When you first get your license as a teen, there’s a good chance you’re not paying for car insurance yourself, which is lucky, because those first few years of being insured are some of the most expensive of your entire life.
But good things come to those who wait, and that’s also true for the cost of car insurance, which goes down when you get older. But exactly how long do you have to wait before your auto insurance rates start to go down?
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Read on to find out:
When you apply for a car insurance policy, the insurance company wants to know several things about you, including:
Your driving record
Your marital status
Your education level
Your credit history
The reason you need to provide so much information when applying for a new car insurance policy is because the cost of your car insurance premiums depends on you and people like you. That’s right, good old demographic and statistical data helps determine how much you pay for car insurance. And while your credit history, marital status, and education level can help insurers gauge your level of risk, age is one of the biggest factors.
Consider this: Teenagers cause more accidents than older drivers. Men cause more accidents than women. Young men – we think you can see where this is going – cause more accidents than other demographic group. So teen boys, you’re gonna be paying more for car insurance because of your peers. Is it fair? Unclear — but that’s how car insurance works!
But you also play a role in this. How you drive is a big factor in determining your car insurance rates, which is why your driving record gets pulled and considered by your car insurance company. If you have a lot of traffic violations and accidents, you can expect to pay higher rates for your car insurance policy. Your experience behind the wheel is also a factor — if you just got your license, regardless of age, you’ll be charged a higher premium for being an inexperienced driver.
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The general rule of thumb is that your car insurance premiums will start to decrease when you turn 25. Although that’s typically true, 25 isn’t a magic number. Your insurer won’t just flip a switch and give you a break solely because you’re a quarter-century old.
But assuming you’re a good driver, you’ll probably start seeing decreases in your auto insurance every time you renew your policy even before you turn 25. But you might see a greater decrease once you hit 25, because that’s when insurers see a big drop in the number of claims submitted per age group..
Also, experience can matter more than actual age. Remember, your rates are set by a mix of aggregate data from people like you and your own personal driving history. If you get your license when you’re 26, you’ll be paying higher rates than a 26-year-old who’s been driving for a decade already because you’re still relatively green and more likely to get into accidents.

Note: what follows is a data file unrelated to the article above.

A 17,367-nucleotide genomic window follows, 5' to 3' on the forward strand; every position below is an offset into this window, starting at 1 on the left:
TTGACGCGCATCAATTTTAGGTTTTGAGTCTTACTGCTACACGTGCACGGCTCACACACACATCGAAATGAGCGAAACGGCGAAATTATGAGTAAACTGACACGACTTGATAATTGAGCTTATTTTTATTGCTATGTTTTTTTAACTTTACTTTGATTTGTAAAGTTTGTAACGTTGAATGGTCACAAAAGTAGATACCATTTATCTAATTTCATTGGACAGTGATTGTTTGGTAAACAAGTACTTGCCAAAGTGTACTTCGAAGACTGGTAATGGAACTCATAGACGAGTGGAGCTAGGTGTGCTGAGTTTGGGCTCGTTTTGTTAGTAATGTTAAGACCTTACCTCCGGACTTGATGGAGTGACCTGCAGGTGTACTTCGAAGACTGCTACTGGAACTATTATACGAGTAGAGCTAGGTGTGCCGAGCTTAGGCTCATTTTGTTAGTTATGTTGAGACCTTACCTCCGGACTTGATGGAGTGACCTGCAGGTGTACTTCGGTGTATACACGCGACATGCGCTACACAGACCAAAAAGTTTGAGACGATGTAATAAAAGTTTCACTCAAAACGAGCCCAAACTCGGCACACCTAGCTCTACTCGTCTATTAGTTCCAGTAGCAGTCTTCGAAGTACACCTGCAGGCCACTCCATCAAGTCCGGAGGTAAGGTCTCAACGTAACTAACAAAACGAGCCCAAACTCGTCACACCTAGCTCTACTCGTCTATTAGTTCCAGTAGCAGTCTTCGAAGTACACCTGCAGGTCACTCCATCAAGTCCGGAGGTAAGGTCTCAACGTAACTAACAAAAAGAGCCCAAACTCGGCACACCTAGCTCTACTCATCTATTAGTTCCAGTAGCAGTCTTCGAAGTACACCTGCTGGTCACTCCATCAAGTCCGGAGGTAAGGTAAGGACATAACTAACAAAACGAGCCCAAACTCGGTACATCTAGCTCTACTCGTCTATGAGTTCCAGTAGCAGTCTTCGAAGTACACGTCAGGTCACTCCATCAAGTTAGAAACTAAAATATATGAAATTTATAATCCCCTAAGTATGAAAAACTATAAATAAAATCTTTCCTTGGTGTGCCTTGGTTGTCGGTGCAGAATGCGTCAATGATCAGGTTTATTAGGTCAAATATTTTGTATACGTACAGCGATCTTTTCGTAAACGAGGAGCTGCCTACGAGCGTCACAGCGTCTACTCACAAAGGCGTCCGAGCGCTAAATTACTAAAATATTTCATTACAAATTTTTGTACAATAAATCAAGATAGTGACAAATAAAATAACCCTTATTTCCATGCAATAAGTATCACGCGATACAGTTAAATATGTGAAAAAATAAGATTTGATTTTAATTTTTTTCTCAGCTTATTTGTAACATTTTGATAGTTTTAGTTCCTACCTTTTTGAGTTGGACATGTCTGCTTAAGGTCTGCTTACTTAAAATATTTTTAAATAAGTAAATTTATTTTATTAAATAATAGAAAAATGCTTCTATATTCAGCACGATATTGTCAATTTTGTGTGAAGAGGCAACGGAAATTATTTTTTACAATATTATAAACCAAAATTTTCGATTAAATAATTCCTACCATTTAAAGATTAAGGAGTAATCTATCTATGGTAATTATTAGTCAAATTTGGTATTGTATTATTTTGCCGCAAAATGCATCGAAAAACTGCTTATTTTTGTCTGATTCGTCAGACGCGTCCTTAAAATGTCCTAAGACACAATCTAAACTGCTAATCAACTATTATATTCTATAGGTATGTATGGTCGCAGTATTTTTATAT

Similarly, if you’ve had your license for a while but your driving skills aren’t particularly up to snuff — maybe you’ve had an accident or two — turning 25 won’t mean much because you haven’t proven yourself to have earned a discount.
Generally, you can expect your car insurance rates to continue decreasing for most of your life until they start ticking up again after age 65. But since age isn’t the only factor that goes into car insurance rates, this isn’t a hard rule. For example, getting a nicer car or moving to a neighborhood or city with higher crime rates can influence your rates and have you paying more even in the prime of your life.
According to the Insurance Institute for Highway Safety, 60 to 64 year olds have the lowest rate of claims – they’re relatively really good drivers with a low accident rate – so their insurance premiums are low. But claims rates start going up again for 65 year olds, and fatal car crash rates increase at 70, so those drivers will have higher premiums.
You’ll probably see a decrease in your car insurance rates when you turn 25, but if 25 is a long way off or if you’ve passed your quarter-century already, there are plenty of other ways to save on car insurance than waiting for the passage of time.
Ask your insurance company about:
Good student discounts
Good driver discounts
Vehicle safety discounts
Bundling and policy renewal discounts
And one of the quickest ways to save can be to shop for new car insurance quotes from different companies. Rates can vary widely between insurers, so if you haven’t checked out the competition lately, it’s worth getting new quotes to make sure you’re getting the best deal.
Logan Sachon is the co-founder of The Billfold, a groundbreaking personal finance site for millennials that was named one of Time's 25 Best Blogs of 2012. Her work has been published in New York Magazine, Glamour, The Guardian, BuzzFeed and more.
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